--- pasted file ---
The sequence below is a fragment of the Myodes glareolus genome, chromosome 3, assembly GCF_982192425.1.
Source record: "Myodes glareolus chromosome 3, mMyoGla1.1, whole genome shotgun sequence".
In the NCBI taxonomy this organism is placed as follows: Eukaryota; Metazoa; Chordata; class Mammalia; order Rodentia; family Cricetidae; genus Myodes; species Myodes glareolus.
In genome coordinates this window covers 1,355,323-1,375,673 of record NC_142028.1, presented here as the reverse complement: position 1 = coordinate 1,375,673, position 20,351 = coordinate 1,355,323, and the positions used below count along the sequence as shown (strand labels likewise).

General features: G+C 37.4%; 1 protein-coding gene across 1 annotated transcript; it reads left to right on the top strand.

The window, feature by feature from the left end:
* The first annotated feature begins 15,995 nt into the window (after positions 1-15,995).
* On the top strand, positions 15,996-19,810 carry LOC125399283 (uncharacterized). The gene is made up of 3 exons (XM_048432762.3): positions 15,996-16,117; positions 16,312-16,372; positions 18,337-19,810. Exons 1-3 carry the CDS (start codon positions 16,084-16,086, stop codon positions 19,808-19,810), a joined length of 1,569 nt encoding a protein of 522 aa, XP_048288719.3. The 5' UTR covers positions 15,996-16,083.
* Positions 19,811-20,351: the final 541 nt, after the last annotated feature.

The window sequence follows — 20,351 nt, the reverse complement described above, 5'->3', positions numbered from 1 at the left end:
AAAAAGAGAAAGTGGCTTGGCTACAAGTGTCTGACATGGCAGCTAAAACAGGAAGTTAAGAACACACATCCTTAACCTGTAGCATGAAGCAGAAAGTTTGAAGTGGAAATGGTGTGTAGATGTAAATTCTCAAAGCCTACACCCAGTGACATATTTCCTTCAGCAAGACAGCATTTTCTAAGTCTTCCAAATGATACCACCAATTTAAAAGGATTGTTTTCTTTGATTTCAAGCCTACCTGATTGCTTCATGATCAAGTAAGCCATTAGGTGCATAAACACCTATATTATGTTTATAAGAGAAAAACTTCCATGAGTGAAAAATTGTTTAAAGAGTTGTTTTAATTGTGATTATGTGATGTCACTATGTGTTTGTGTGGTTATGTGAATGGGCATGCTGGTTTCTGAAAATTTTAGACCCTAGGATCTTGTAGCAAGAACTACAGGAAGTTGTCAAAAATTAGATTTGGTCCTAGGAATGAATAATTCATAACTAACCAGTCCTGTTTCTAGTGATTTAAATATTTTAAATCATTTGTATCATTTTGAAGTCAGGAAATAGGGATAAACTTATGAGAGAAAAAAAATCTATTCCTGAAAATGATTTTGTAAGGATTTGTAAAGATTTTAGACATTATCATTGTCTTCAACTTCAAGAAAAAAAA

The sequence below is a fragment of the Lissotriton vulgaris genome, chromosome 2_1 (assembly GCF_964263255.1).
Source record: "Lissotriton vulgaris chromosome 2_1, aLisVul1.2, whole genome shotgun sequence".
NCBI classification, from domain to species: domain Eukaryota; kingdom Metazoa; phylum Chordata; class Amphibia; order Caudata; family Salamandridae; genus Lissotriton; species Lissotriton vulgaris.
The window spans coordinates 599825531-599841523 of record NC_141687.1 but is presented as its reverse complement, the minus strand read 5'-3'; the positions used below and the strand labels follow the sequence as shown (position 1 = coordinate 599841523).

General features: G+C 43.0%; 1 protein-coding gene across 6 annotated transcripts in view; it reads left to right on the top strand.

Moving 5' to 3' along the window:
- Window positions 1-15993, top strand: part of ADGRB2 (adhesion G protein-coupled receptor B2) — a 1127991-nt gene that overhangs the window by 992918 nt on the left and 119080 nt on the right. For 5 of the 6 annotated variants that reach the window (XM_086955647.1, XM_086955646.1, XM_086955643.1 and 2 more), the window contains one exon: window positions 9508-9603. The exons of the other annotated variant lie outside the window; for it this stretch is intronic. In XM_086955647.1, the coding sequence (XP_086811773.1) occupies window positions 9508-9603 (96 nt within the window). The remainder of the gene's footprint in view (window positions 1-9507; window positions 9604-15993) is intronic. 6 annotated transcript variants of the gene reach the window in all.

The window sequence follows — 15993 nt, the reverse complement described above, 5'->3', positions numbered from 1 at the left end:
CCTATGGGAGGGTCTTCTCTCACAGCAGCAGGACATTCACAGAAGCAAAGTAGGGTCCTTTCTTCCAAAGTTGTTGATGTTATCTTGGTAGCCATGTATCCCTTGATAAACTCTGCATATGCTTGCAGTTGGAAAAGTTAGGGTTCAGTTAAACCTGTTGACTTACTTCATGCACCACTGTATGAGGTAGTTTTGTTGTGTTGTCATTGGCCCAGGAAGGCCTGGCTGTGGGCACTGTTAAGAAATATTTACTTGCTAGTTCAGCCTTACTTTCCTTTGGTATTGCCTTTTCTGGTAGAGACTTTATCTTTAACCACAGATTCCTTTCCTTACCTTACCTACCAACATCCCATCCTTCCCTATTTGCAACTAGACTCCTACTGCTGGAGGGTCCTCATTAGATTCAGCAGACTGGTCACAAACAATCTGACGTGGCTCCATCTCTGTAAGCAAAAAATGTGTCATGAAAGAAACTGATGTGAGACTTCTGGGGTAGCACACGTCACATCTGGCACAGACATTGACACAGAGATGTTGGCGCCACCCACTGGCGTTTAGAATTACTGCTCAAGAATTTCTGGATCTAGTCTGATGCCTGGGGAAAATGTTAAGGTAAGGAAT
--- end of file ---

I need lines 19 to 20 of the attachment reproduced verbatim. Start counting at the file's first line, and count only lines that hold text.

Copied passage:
The window sequence follows — 15993 nt, the reverse complement described above, 5'->3', positions numbered from 1 at the left end:
CCTATGGGAGGGTCTTCTCTCACAGCAGCAGGACATTCACAGAAGCAAAGTAGGGTCCTTTCTTCCAAAGTTGTTGATGTTATCTTGGTAGCCATGTATCCCTTGATAAACTCTGCATATGCTTGCAGTTGGAAAAGTTAGGGTTCAGTTAAACCTGTTGACTTACTTCATGCACCACTGTATGAGGTAGTTTTGTTGTGTTGTCATTGGCCCAGGAAGGCCTGGCTGTGGGCACTGTTAAGAAATATTTACTTGCTAGTTCAGCCTTACTTTCCTTTGGTATTGCCTTTTCTGGTAGAGACTTTATCTTTAACCACAGATTCCTTTCCTTACCTTACCTACCAACATCCCATCCTTCCCTATTTGCAACTAGACTCCTACTGCTGGAGGGTCCTCATTAGATTCAGCAGACTGGTCACAAACAATCTGACGTGGCTCCATCTCTGTAAGCAAAAAATGTGTCATGAAAGAAACTGATGTGAGACTTCTGGGGTAGCACACGTCACATCTGGCACAGACATTGACACAGAGATGTTGGCGCCACCCACTGGCGTTTAGAATTACTGCTCAAGAATTTCTGGATCTAGTCTGATGCCTGGGGAAAATGTTAAGGTAAGGAAT